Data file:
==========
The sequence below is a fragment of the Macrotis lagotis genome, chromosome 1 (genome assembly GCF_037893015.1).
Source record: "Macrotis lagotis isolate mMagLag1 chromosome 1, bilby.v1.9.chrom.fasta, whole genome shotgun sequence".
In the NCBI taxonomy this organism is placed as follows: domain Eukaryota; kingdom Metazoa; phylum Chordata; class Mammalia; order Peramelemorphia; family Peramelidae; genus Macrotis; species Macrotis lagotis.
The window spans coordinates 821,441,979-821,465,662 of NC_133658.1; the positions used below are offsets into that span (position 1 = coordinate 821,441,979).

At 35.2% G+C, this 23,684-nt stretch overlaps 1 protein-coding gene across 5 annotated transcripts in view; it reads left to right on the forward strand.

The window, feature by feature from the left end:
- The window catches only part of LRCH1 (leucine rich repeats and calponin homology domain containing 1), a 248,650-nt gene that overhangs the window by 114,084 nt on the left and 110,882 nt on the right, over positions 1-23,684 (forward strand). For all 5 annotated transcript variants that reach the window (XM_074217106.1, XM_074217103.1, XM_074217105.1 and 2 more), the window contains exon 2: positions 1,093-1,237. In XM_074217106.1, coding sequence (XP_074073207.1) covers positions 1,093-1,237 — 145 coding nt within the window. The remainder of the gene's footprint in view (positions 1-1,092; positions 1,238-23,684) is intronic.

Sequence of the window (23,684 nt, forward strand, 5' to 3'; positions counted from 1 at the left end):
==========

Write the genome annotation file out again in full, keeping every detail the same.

The sequence below is a fragment of the Macrotis lagotis genome, chromosome 1 (genome assembly GCF_037893015.1).
Source record: "Macrotis lagotis isolate mMagLag1 chromosome 1, bilby.v1.9.chrom.fasta, whole genome shotgun sequence".
In the NCBI taxonomy this organism is placed as follows: domain Eukaryota; kingdom Metazoa; phylum Chordata; class Mammalia; order Peramelemorphia; family Peramelidae; genus Macrotis; species Macrotis lagotis.
The window spans coordinates 821,441,979-821,465,662 of NC_133658.1; the positions used below are offsets into that span (position 1 = coordinate 821,441,979).

At 35.2% G+C, this 23,684-nt stretch overlaps 1 protein-coding gene across 5 annotated transcripts in view; it reads left to right on the forward strand.

The window, feature by feature from the left end:
- The window catches only part of LRCH1 (leucine rich repeats and calponin homology domain containing 1), a 248,650-nt gene that overhangs the window by 114,084 nt on the left and 110,882 nt on the right, over positions 1-23,684 (forward strand). For all 5 annotated transcript variants that reach the window (XM_074217106.1, XM_074217103.1, XM_074217105.1 and 2 more), the window contains exon 2: positions 1,093-1,237. In XM_074217106.1, coding sequence (XP_074073207.1) covers positions 1,093-1,237 — 145 coding nt within the window. The remainder of the gene's footprint in view (positions 1-1,092; positions 1,238-23,684) is intronic.

Sequence of the window (23,684 nt, forward strand, 5' to 3'; positions counted from 1 at the left end):